Cities are creating bikes paths on the east coast too. In November 2016, Rhode Island voters approved a $35 million Green Economy Bond. Ten bikeway projects around the state, totaling $10 million, will create over ten new miles of path and improve safety and connectivity across the state’s bikeway network. There are more than 60 miles of bike path in the state. Bond-funded projects will connect and extend segments of the Blackstone River Bikeway and the South County Bikeway, make the Jamestown Bridge bicycle accessible, establish new bikeways in Westerly and in Newport, and improve on-road connections in Olneyville and other urgent locations. Completion is expected within three years.
It will take a lot longer than three years to complete the East Coast Greenway, which was conceived in 1991. It’s the nation’s most ambitious long-distance urban bicycle and walking route. The route connects existing and planned shared-use trails and will stretch 3,000 miles from Maine to Florida. A linear park, the East Coast Greenway is planned almost entirely on public right-of-ways, incorporating waterfront esplanades, park paths, abandoned railroad corridors, canal towpaths and pathways along highway corridors. Roughly 30 percent of the route is completed on off-road sections.
What happens if your bike breaks down? Cities are now implementing bicycle repair stations that provide basic bicycle repair capability to business districts and corridors that cater to bicyclists. Repair stations feature a stand to mount a bicycle and contain the basic tools needed to perform do-it-yourself bicycle repairs including screwdrivers, wrenches and hex tools. Repair stations also feature a heavy duty bicycle pump and connect users to detailed instructions for a wide variety of bicycle repairs-just a smart phone scan away.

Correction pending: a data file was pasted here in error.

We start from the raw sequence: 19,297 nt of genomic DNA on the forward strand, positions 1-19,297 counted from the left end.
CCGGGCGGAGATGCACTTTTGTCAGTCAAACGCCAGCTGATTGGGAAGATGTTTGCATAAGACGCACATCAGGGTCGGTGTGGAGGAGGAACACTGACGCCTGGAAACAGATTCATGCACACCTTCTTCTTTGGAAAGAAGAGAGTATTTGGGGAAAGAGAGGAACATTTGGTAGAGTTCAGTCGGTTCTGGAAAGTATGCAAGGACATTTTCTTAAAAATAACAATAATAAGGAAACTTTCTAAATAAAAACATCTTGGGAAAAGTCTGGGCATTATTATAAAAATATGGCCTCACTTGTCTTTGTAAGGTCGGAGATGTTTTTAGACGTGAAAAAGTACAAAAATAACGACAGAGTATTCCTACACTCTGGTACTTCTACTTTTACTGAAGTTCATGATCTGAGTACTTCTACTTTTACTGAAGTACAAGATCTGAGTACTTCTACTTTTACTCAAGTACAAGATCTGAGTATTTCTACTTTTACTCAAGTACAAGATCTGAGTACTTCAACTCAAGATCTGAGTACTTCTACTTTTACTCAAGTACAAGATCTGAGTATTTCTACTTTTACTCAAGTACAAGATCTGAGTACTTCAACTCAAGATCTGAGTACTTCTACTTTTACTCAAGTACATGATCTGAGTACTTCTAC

In 2014, Los Angeles launched its repair station pilot program with the purchase of 11 Fixit stations. Purchase of the repair stations was made possible through a public-private partnership which included the city, a maintenance sponsor and a local business that had the station on their street.
What about storage for your mode of transportation? More and more cities are now passing zoning laws requiring the addition of bike rooms in apartment buildings. They want to see support for their investment in bike lanes around town. Architects are creating bike rooms that are not only equipped with convenient, bike racks, but also with amenities such as showers, lockers, bike repair stations, bike washing stations and air pumps.
The state-of-the-art spaces often have their own entrances, saving wear-and-tear on the lobby and passenger elevators. They also offer their own gear by way of pumps and repair stands, and, sometimes, homey touches like hooks for hanging helmets. In the fancier buildings, porters and door attendants act as bike valets. Bike rooms in buildings coming to market now are being tricked out with compression air pumps, of the sort found in bike shops and gas stations, and work stands to which one can clamp a bike while oiling a chain or fixing a flat. Tools are often on hand, and sometimes there’s a hose for washing bikes down after a muddy ride.